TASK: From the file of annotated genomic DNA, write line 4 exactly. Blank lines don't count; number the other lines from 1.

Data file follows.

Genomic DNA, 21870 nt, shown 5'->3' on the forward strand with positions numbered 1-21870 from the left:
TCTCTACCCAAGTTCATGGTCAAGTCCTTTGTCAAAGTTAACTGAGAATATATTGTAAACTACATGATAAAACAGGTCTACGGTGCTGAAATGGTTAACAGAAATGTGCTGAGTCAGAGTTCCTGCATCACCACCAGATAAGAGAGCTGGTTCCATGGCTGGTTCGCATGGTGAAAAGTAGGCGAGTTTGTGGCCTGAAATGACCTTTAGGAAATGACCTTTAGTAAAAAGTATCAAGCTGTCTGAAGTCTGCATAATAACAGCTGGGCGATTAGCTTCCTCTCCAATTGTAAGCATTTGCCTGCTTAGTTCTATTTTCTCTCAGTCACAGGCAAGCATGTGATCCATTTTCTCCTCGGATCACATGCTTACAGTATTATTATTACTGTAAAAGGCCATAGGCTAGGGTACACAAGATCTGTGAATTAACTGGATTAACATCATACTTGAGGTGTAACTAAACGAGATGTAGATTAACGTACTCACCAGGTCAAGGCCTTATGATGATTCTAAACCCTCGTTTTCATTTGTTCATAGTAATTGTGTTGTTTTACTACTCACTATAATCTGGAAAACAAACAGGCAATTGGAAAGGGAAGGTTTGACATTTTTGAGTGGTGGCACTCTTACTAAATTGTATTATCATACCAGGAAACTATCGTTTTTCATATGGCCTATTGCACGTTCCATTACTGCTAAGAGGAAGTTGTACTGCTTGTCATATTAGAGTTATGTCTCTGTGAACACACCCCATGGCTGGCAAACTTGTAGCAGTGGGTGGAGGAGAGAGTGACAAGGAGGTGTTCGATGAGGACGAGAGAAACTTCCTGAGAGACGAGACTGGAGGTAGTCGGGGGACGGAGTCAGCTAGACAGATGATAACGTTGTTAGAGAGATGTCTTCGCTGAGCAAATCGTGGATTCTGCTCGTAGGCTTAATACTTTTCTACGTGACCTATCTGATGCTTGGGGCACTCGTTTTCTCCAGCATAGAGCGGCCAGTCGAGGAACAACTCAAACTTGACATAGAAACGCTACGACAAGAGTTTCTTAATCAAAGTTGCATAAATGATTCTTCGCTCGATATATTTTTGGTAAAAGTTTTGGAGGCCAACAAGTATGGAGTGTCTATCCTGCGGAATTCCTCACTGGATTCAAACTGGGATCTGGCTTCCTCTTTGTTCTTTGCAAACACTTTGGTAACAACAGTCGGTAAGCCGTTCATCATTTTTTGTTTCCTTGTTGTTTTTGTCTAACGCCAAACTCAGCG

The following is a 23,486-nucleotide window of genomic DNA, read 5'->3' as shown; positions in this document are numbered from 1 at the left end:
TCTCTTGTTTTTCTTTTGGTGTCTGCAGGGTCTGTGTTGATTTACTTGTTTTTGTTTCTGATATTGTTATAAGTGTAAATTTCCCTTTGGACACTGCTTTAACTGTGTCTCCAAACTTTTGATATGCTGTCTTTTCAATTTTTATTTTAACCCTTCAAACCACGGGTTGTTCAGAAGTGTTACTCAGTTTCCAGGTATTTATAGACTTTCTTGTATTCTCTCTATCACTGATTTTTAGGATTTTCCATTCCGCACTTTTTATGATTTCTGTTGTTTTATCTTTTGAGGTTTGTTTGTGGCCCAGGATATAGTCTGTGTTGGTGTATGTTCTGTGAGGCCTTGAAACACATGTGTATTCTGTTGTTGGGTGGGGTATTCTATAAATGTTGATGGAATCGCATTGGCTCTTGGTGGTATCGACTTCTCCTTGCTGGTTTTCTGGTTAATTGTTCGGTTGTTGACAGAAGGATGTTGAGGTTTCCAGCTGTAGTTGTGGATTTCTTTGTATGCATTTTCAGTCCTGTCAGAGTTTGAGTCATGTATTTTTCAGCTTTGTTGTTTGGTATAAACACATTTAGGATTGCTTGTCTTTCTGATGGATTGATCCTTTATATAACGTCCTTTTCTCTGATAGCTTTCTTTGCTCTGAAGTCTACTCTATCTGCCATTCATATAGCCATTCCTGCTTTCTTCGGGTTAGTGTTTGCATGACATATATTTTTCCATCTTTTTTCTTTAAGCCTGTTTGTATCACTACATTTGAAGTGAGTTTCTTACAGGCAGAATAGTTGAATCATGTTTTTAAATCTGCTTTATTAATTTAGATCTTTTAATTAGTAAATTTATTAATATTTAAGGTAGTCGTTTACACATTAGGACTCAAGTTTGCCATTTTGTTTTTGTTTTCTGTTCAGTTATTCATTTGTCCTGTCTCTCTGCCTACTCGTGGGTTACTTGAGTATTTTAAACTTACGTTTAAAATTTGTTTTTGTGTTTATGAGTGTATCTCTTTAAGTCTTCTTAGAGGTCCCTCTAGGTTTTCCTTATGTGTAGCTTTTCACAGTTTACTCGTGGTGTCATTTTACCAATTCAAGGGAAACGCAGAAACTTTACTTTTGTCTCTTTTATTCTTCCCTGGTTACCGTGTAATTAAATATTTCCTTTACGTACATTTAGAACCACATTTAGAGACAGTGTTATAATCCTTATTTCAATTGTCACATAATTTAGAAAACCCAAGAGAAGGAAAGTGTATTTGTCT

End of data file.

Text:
TCTCTTGTTTTTCTTTTGGTGTCTGCAGGGTCTGTGTTGATTTACTTGTTTTTGTTTCTGATATTGTTATAAGTGTAAATTTCCCTTTGGACACTGCTTTAACTGTGTCTCCAAACTTTTGATATGCTGTCTTTTCAATTTTTATTTTAACCCTTCAAACCACGGGTTGTTCAGAAGTGTTACTCAGTTTCCAGGTATTTATAGACTTTCTTGTATTCTCTCTATCACTGATTTTTAGGATTTTCCATTCCGCACTTTTTATGATTTCTGTTGTTTTATCTTTTGAGGTTTGTTTGTGGCCCAGGATATAGTCTGTGTTGGTGTATGTTCTGTGAGGCCTTGAAACACATGTGTATTCTGTTGTTGGGTGGGGTATTCTATAAATGTTGATGGAATCGCATTGGCTCTTGGTGGTATCGACTTCTCCTTGCTGGTTTTCTGGTTAATTGTTCGGTTGTTGACAGAAGGATGTTGAGGTTTCCAGCTGTAGTTGTGGATTTCTTTGTATGCATTTTCAGTCCTGTCAGAGTTTGAGTCATGTATTTTTCAGCTTTGTTGTTTGGTATAAACACATTTAGGATTGCTTGTCTTTCTGATGGATTGATCCTTTATATAACGTCCTTTTCTCTGATAGCTTTCTTTGCTCTGAAGTCTACTCTATCTGCCATTCATATAGCCATTCCTGCTTTCTTCGGGTTAGTGTTTGCATGACATATATTTTTCCATCTTTTTTCTTTAAGCCTGTTTGTATCACTACATTTGAAGTGAGTTTCTTACAGGCAGAATAGTTGAATCATGTTTTTAAATCTGCTTTATTAATTTAGATCTTTTAATTAGTAAATTTATTAATATTTAAGGTAGTCGTTTACACATTAGGACTCAAGTTTGCCATTTTGTTTTTGTTTTCTGTTCAGTTATTCATTTGTCCTGTCTCTCTGCCTACTCGTGGGTTACTTGAGTATTTTAAACTTACGTTTAAAATTTGTTTTTGTGTTTATGAGTGTATCTCTTTAAGTCTTCTTAGAGGTCCCTCTAGGTTTTCCTTATGTGTAGCTTTTCACAGTTTACTCGTGGTGTCATTTTACCAATTCAAGGGAAACGCAGAAACTTTACTTTTGTCTCTTTTATTCTTCCCTGGTTACCGTGTAATTAAATATTTCCTTTACGTACATTTAGAACCACATTTAGAGACAGTGTTATAATCCTTATTTCAATTGTCACATAATTTAGAAAACCCAAGAGAAGGAAAGTGTATTTGTCT